There are many A-Level courses available to study when a student has completed their GCSE Course. Students generally choose A-Level subjects based on the grades that the obtained in their GCSE's. However before a student commits to studying A-Levels, it is essential that they choose A-Level subjects which they enjoy. The more enjoyable the subject, the more likely the student is to study and the more likely they are to pass the A-Level exam and achieve a good grade.
Another predetermining factor is to choose subjects which are prerequisites for courses studied at University, or prerequisites for professional examinations. If a student is still undecided of their career and university course, it is advisable to keep their options open. This can be achieved by choosing subjects which are general and cover most options.
The majority of students choose to study A-Level courses at their school sixth form or at a local college. The choice is entirely up to the student however, can be influenced by several factors.
Some students will prefer to stay on at school to study their A-Levels. Often the class sizes are smaller and the student may find this option more favourable because the student is familiar with the school environment and will be better acquainted with teachers. However the student may not have the choice of all the courses that are a available at a F.E college or sixth form college.
Further education (F.E) colleges and sixth form colleges can help bridge the gap between school and university or the workplace. Colleges can offer a student a strong sense of being independent and often have a large selection of courses to choose from. They are usually better resourced and have have modern equipment compared to schools. However it may take a little while for some students to adapt and adjust to their new surroundings. With many modular A-level courses having the first set of examinations in the beginning of January of year one (only four months after starting the course) this may be cause for concern.
In our experience of tutoring and teaching many students, it is paramount that a student chooses the right A-level course for them in advance. If a student does not enjoy the subject, the chances are they will have difficulty in understanding the subject which will decrease their motivation. This then creates a vicious circle, where the student is less likely to achieve their academic goals and could waste two years of studying A-Levels. This can lead to a student loosing confidence and even dropping out of the A-Level course or education altogether.
To ensure that your child is choosing the right subjects to study at post sixteen, it is preferable to know the following :-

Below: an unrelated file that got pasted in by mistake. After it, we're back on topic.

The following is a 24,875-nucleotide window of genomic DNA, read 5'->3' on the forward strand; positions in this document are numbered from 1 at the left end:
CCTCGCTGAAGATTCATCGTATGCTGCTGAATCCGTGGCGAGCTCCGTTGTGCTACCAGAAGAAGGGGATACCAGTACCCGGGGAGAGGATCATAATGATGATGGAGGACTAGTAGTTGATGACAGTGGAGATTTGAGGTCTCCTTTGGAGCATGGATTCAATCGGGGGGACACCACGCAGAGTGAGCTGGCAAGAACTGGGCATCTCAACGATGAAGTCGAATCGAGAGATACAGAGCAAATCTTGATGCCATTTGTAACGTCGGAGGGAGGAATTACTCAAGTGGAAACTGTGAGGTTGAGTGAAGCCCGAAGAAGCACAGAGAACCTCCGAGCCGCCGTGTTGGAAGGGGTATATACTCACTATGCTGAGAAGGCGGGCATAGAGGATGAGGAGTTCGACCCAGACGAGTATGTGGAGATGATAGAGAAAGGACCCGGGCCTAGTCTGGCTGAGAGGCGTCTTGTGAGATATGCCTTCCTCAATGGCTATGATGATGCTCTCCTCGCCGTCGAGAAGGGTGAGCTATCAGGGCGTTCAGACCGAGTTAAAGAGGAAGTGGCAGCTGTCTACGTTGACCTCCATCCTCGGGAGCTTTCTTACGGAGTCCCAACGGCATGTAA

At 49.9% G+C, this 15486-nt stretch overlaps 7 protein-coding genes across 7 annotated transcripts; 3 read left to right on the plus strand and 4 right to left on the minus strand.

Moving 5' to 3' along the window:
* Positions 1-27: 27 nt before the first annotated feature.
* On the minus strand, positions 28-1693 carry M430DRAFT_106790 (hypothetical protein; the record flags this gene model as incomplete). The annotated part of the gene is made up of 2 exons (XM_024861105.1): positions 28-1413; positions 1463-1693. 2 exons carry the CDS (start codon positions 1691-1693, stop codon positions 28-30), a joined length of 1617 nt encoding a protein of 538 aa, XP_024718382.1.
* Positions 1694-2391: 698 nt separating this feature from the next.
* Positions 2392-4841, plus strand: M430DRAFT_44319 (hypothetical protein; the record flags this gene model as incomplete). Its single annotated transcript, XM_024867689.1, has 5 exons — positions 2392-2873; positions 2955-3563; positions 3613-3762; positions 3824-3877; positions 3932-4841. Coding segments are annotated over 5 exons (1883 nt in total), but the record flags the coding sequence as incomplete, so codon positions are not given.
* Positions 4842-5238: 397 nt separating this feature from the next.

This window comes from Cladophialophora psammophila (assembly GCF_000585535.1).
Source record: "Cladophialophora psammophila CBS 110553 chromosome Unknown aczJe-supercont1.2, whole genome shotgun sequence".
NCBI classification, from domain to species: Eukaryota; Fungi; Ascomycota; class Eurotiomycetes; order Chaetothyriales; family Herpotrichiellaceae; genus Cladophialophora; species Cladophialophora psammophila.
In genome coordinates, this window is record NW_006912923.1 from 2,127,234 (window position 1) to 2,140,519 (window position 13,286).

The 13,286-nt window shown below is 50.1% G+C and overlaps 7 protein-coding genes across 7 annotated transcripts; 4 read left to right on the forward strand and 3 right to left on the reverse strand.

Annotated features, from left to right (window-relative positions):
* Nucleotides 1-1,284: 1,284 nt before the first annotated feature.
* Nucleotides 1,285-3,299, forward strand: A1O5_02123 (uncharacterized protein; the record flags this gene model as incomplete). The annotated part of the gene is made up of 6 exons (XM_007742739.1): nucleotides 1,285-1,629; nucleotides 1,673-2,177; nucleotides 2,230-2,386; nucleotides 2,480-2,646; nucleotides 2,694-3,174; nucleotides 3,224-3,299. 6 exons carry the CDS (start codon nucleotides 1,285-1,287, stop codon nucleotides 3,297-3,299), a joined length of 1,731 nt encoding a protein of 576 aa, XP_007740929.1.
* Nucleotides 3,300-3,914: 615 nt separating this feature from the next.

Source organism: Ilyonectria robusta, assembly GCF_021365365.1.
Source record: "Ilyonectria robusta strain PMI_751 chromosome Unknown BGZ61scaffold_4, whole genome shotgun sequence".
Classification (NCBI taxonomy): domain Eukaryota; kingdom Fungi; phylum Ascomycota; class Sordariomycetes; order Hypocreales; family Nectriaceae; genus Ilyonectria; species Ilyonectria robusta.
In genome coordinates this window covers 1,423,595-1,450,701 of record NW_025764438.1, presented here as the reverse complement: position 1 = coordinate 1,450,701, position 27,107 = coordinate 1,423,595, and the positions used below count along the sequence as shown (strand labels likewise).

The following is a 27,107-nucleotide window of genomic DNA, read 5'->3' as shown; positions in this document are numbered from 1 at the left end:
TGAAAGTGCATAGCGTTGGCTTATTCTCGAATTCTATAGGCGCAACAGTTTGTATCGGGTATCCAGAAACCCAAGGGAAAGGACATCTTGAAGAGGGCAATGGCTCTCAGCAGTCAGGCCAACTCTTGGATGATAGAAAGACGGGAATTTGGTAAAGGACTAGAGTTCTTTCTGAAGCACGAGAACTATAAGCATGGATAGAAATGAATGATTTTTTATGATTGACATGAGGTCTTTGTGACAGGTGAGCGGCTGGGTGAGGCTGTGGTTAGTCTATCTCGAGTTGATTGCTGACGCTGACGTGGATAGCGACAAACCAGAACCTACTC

Once this has been taken into account, this will help you to advise your child of the routes available to them. If unsure you can always raise the issue with your child's teachers. Regarding career options, if your child is unsure you may also wish to make an appointment with a careers officer at your local careers service.
If a student decides to stay on at school or study A-Levels at the local F.E. college, it can be detrimental to change to a different school or college part way through the course. This is because there is essentially a period of adjustment that a student needs to adapt to from the transition of studying GCSE's to A-Levels. Changing schools or colleges will prolong this period of adjustment even further. Secondly different schools and colleges study different syllabi (even in the same area). This can lead to a student having to catch up on all worked missed and can lead to poor exam grades in AS-Level. It is very important that as a parent, you research in advance the options available to the student.
Once the student has decided upon the A-Level course that they wish study, it is worthwhile checking the availability of the course at their current school or local college. You can try finding local suitable colleges in your area by consulting the local Yellow pages or visiting Comprehensive search for colleges in the UK.
You may then wish to contact the college to advise you on the courses they offer. You can also ask them when their next open day is and request them to send you a college prospectus. This will give the student the opportunity to see if they like the college and conclude whether they wish to study there.
This guide is original and was written using our own experiences of advising students during many years of tuition. It is protected by copyright. You may use this for your own personal use or for teaching purposes. It should not be published wholly or in part on other websites or in written publications and certainly not passed off as anyone else's work. If you have seen this article published elsewhere we would like you to let us know by contacting us here. We can then take action against them.
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